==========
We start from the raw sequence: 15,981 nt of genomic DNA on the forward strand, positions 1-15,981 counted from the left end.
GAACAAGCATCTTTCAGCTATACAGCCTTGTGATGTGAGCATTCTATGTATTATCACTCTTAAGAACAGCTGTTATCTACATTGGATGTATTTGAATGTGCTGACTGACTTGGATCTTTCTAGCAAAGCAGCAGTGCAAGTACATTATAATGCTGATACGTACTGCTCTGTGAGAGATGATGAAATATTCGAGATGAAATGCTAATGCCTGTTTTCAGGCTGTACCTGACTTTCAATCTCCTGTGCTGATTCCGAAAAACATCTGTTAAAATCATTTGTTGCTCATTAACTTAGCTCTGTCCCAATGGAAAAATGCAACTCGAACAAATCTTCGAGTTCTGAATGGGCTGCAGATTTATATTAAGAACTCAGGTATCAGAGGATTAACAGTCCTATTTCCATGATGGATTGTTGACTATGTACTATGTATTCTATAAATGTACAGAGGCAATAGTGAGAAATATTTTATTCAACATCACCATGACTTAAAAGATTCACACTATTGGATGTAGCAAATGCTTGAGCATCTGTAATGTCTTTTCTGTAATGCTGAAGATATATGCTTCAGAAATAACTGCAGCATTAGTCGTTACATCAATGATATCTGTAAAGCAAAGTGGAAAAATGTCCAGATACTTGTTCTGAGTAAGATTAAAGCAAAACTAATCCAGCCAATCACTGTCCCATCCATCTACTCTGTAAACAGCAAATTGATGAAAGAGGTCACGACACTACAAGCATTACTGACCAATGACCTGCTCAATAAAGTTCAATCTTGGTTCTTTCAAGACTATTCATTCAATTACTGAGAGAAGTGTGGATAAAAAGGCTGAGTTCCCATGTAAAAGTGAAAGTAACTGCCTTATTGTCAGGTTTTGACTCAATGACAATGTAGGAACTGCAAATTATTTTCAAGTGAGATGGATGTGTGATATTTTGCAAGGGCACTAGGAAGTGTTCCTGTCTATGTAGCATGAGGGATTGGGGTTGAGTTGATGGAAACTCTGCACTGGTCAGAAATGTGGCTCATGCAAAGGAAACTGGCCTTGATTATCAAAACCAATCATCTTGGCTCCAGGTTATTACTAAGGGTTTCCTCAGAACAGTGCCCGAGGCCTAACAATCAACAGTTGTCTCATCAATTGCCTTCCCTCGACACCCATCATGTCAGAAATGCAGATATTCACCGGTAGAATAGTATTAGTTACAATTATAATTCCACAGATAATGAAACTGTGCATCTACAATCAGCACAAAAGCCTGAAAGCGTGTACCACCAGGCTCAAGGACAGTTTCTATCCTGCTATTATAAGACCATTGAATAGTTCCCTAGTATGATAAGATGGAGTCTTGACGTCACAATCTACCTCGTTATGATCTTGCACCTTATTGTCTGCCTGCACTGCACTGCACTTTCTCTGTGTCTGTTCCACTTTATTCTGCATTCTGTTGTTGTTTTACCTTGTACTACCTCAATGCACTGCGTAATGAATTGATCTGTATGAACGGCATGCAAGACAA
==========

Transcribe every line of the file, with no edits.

We start from the raw sequence: 15,981 nt of genomic DNA on the forward strand, positions 1-15,981 counted from the left end.
GAACAAGCATCTTTCAGCTATACAGCCTTGTGATGTGAGCATTCTATGTATTATCACTCTTAAGAACAGCTGTTATCTACATTGGATGTATTTGAATGTGCTGACTGACTTGGATCTTTCTAGCAAAGCAGCAGTGCAAGTACATTATAATGCTGATACGTACTGCTCTGTGAGAGATGATGAAATATTCGAGATGAAATGCTAATGCCTGTTTTCAGGCTGTACCTGACTTTCAATCTCCTGTGCTGATTCCGAAAAACATCTGTTAAAATCATTTGTTGCTCATTAACTTAGCTCTGTCCCAATGGAAAAATGCAACTCGAACAAATCTTCGAGTTCTGAATGGGCTGCAGATTTATATTAAGAACTCAGGTATCAGAGGATTAACAGTCCTATTTCCATGATGGATTGTTGACTATGTACTATGTATTCTATAAATGTACAGAGGCAATAGTGAGAAATATTTTATTCAACATCACCATGACTTAAAAGATTCACACTATTGGATGTAGCAAATGCTTGAGCATCTGTAATGTCTTTTCTGTAATGCTGAAGATATATGCTTCAGAAATAACTGCAGCATTAGTCGTTACATCAATGATATCTGTAAAGCAAAGTGGAAAAATGTCCAGATACTTGTTCTGAGTAAGATTAAAGCAAAACTAATCCAGCCAATCACTGTCCCATCCATCTACTCTGTAAACAGCAAATTGATGAAAGAGGTCACGACACTACAAGCATTACTGACCAATGACCTGCTCAATAAAGTTCAATCTTGGTTCTTTCAAGACTATTCATTCAATTACTGAGAGAAGTGTGGATAAAAAGGCTGAGTTCCCATGTAAAAGTGAAAGTAACTGCCTTATTGTCAGGTTTTGACTCAATGACAATGTAGGAACTGCAAATTATTTTCAAGTGAGATGGATGTGTGATATTTTGCAAGGGCACTAGGAAGTGTTCCTGTCTATGTAGCATGAGGGATTGGGGTTGAGTTGATGGAAACTCTGCACTGGTCAGAAATGTGGCTCATGCAAAGGAAACTGGCCTTGATTATCAAAACCAATCATCTTGGCTCCAGGTTATTACTAAGGGTTTCCTCAGAACAGTGCCCGAGGCCTAACAATCAACAGTTGTCTCATCAATTGCCTTCCCTCGACACCCATCATGTCAGAAATGCAGATATTCACCGGTAGAATAGTATTAGTTACAATTATAATTCCACAGATAATGAAACTGTGCATCTACAATCAGCACAAAAGCCTGAAAGCGTGTACCACCAGGCTCAAGGACAGTTTCTATCCTGCTATTATAAGACCATTGAATAGTTCCCTAGTATGATAAGATGGAGTCTTGACGTCACAATCTACCTCGTTATGATCTTGCACCTTATTGTCTGCCTGCACTGCACTGCACTTTCTCTGTGTCTGTTCCACTTTATTCTGCATTCTGTTGTTGTTTTACCTTGTACTACCTCAATGCACTGCGTAATGAATTGATCTGTATGAACGGCATGCAAGACAA